“Buy the truck, and we’ll throw in a free sign removal,” I say.
Dad seems out of jokes. Me too. We’re daughter and father full of missing—my clay, his wife, my mom, a house painted all white that we didn’t think mattered to us until it suddenly mattered more than anything has ever mattered. Trump’s calling for winners and losers, drawing a line, a binary colder than Michigan winters against Puerto Rican summers. I don’t see how we ever end up winners. At least we snapped the farmer’s telephone lines with Bertha’s bucket, and the news of those last twenty thousand Michigan votes will just stay suspended. I can’t bear to hear more. So I laugh for what I don’t know, and Dad laughs along, and we rock the bucket, and we make ghost oohs into the night. This farmer must be sure we’re complete nut jobs by now.
“Before I decide anything,” the farmer says, his head thrown back on his hinge neck, his eyes glistening, “I’d have to test drive.”
Dad tosses down the keys that crash in the man’s fist. The yellow square of bedroom light back at his house goes dark. He’s all night now, just like us. He gets into the cab and rumbles up Bertha’s gurgle-gutted engine. He’s gentle on the throttle, takes his time pushing out onto the long dirt road that in summer will be flanked by hay, by corn, by soy. Currently, the land stretches barren in waves of dirt. This is a stranger’s lands, and we’re trespassers clouding over every future seed and shoot some farmer will nurse.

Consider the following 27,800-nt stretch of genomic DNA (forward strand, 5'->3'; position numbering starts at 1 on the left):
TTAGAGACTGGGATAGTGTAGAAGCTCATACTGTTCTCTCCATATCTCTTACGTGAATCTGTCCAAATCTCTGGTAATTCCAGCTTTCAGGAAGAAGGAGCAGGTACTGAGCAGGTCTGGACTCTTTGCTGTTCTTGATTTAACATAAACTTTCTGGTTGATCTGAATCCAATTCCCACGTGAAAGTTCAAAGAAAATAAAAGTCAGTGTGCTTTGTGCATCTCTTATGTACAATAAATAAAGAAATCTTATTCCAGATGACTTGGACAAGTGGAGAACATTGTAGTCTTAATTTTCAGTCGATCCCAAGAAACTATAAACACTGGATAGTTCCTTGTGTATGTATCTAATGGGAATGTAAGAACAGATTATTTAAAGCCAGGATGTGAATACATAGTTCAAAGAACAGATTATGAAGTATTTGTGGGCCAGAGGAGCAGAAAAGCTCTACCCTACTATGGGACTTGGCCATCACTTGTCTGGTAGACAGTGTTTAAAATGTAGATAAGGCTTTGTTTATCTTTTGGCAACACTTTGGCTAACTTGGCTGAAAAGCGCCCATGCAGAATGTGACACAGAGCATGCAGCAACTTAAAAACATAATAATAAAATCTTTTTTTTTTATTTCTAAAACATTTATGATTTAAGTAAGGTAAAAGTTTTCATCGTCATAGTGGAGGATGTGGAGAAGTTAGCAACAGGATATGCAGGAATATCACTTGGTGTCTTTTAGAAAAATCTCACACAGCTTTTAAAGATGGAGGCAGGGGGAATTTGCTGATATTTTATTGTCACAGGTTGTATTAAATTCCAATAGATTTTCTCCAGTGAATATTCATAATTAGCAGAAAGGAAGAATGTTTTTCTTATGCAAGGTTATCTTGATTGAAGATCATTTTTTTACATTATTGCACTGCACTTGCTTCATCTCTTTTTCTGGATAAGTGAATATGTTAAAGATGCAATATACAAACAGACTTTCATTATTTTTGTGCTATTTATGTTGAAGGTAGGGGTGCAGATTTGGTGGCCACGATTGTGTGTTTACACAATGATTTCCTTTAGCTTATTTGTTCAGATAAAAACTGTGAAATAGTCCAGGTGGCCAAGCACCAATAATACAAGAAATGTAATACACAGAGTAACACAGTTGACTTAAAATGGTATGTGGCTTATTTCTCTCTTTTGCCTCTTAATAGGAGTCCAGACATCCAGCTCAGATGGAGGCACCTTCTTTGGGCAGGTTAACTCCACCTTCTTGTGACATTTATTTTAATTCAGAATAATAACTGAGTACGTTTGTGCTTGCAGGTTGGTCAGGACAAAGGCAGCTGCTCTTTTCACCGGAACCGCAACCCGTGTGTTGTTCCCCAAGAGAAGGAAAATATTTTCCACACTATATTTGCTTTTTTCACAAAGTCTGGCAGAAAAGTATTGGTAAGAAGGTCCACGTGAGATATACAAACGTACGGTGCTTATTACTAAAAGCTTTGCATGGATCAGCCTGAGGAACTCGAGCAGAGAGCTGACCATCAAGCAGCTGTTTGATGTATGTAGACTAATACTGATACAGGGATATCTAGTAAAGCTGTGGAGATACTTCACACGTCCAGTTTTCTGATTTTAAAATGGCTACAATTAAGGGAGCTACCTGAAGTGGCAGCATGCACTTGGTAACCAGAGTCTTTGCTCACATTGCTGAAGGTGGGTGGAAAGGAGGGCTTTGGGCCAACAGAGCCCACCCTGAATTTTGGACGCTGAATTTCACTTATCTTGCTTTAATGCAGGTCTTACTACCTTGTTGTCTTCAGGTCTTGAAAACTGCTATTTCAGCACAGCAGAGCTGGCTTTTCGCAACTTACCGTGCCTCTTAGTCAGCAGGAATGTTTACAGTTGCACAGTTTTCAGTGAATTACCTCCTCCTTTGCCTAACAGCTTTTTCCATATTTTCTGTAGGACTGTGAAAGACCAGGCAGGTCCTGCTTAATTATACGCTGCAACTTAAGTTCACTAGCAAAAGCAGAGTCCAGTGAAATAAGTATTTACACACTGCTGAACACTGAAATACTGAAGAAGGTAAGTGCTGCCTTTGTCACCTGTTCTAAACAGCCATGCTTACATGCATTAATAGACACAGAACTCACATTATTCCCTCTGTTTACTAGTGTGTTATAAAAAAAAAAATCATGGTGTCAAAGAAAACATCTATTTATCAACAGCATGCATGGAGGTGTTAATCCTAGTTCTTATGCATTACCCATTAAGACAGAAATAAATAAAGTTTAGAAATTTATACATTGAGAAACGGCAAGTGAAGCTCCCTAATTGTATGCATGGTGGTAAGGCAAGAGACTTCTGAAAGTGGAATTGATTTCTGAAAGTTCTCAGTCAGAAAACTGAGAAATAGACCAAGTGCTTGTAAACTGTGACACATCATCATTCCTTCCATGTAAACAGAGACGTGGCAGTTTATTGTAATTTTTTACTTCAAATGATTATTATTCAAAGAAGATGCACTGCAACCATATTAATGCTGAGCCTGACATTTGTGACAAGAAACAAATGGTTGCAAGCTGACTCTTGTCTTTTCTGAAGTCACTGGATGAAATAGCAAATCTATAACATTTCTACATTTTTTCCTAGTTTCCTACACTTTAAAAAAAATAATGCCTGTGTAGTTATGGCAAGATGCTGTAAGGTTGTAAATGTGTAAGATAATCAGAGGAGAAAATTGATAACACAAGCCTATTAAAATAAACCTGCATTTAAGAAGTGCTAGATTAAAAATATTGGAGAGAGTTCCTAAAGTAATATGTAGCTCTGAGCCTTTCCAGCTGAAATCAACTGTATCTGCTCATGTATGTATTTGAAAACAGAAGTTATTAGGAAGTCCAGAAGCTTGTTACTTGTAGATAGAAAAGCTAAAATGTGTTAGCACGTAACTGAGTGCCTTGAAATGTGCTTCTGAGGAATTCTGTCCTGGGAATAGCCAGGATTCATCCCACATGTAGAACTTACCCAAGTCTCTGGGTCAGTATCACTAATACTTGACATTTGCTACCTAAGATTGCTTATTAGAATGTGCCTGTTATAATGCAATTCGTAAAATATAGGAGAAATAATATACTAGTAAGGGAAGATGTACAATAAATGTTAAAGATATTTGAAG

We three know he’s not going to buy the cherry picker. But he’s driving faster. Dad slides an arm around my shoulder, tucks me against his ribs. I watch his face, his lips under that forever mustache of his. These are the parts of my parents I’ll never witness: Dad’s naked upper lip, Mom painting an unstill life on a Puerto Rican beach, my parents ever again together. Even though I can’t see them, those images ball in my head like a clump of clay. I could mash it all together, knead out the bubbles until no fire could ever harm these unwitnessed impossibilities.
The wind picks up. Our driver’s flannel arm sails out the window. His open palm surfs the wind waves. He could be taking us out to the woods to dump us. Or he could be just riding the night along with us. Wherever he’s driving, we’re gaining momentum. Dad’s arm leaves me, raises into the night air. Both hands up, fingers spread, catching the wind like the farmer, hailing the night. I’m not quite ready to let go of the bucket. I’m a potter. I make by squeezing, pressure over release. The cherry picker’s catching more speed, propelled by a heartbroken farmer. Heartbroken is easy. Fragments are easy to mash back together so long as they haven’t dried out. I haven’t been out of school too long. Not too late. And I hope this farmer in the cab of my father’s cherry picker has a hurt that’s still fresh and wet, too. All the hurt surrounding tonight seems new enough yet. Dad’s on his tip toes, head back, howling. And I might. I just might let go of the bucket rim and push my hands higher in the air too. Higher and higher. I might. I just might.